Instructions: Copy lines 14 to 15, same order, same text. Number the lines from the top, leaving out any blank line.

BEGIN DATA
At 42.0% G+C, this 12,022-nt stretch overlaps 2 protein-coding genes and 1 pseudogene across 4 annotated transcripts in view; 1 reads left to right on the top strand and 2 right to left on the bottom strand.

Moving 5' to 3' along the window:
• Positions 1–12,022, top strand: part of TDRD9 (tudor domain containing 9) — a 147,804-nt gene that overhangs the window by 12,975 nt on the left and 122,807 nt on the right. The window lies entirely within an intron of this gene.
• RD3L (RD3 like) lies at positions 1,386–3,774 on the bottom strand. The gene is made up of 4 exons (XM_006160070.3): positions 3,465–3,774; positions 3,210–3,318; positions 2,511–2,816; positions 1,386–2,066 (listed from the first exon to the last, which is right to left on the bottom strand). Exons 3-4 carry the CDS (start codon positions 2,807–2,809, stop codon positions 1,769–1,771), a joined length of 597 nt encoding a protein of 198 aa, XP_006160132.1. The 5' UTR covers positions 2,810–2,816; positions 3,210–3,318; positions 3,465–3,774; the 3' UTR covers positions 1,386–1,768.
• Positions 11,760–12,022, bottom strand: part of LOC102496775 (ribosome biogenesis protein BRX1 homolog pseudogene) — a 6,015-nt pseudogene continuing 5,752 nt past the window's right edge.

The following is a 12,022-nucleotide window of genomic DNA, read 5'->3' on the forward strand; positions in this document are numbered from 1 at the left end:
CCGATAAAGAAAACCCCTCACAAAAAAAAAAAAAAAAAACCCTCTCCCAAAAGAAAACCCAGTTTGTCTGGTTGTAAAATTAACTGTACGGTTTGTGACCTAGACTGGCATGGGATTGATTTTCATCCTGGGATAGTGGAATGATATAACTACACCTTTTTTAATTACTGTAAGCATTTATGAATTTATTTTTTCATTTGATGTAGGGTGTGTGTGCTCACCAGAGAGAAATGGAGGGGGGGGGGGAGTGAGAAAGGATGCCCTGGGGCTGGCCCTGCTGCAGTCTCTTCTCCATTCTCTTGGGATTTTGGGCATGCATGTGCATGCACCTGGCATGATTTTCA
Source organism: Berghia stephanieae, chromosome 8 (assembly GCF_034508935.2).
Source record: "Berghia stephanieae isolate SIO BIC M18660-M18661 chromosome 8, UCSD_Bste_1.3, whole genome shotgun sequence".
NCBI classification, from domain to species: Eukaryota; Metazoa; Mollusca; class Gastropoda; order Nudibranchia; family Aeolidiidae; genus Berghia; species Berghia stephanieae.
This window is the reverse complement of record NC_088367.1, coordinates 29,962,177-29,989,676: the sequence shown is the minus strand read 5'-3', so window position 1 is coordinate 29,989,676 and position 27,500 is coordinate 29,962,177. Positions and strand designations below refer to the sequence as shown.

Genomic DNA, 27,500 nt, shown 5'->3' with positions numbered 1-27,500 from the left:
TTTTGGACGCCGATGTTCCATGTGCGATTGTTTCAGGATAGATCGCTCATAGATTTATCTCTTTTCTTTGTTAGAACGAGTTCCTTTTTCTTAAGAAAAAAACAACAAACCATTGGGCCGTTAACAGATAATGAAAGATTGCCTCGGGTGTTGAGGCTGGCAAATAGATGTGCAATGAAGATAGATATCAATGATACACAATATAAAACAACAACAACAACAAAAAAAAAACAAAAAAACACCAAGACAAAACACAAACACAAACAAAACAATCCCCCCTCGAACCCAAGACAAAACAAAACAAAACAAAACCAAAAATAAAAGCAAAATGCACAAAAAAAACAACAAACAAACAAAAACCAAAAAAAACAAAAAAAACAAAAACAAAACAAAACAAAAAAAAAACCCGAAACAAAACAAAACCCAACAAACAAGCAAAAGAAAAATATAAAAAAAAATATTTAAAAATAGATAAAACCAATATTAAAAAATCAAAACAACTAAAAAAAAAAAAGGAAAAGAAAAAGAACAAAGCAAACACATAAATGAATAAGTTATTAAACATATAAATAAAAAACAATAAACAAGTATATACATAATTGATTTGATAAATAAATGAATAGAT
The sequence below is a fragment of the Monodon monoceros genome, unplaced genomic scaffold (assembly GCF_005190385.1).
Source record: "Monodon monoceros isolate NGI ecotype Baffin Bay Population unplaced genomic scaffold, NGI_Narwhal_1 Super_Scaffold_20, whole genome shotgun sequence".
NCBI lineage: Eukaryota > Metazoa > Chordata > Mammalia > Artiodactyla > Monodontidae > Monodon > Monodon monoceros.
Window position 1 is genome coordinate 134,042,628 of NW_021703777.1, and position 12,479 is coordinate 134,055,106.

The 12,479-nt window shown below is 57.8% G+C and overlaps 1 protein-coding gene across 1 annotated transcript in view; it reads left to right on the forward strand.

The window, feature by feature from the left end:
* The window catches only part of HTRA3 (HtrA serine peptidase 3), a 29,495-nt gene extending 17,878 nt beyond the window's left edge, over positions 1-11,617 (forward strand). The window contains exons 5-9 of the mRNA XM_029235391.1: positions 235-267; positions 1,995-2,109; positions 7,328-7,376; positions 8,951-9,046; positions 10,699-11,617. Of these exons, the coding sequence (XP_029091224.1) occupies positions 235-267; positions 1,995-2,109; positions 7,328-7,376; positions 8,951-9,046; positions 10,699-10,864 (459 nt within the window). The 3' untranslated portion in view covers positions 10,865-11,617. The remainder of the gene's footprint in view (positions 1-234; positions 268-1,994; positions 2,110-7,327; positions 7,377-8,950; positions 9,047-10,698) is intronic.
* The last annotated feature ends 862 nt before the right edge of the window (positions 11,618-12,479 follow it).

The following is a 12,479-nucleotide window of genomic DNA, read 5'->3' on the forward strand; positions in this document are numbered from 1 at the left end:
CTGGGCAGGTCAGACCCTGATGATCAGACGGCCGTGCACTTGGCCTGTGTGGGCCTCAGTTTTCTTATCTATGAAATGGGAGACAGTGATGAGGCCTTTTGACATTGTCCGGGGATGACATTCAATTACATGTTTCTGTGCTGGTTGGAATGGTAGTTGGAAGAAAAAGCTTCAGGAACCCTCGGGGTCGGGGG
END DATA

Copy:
The sequence below is a fragment of the Monodon monoceros genome, unplaced genomic scaffold (assembly GCF_005190385.1).
Source record: "Monodon monoceros isolate NGI ecotype Baffin Bay Population unplaced genomic scaffold, NGI_Narwhal_1 Super_Scaffold_20, whole genome shotgun sequence".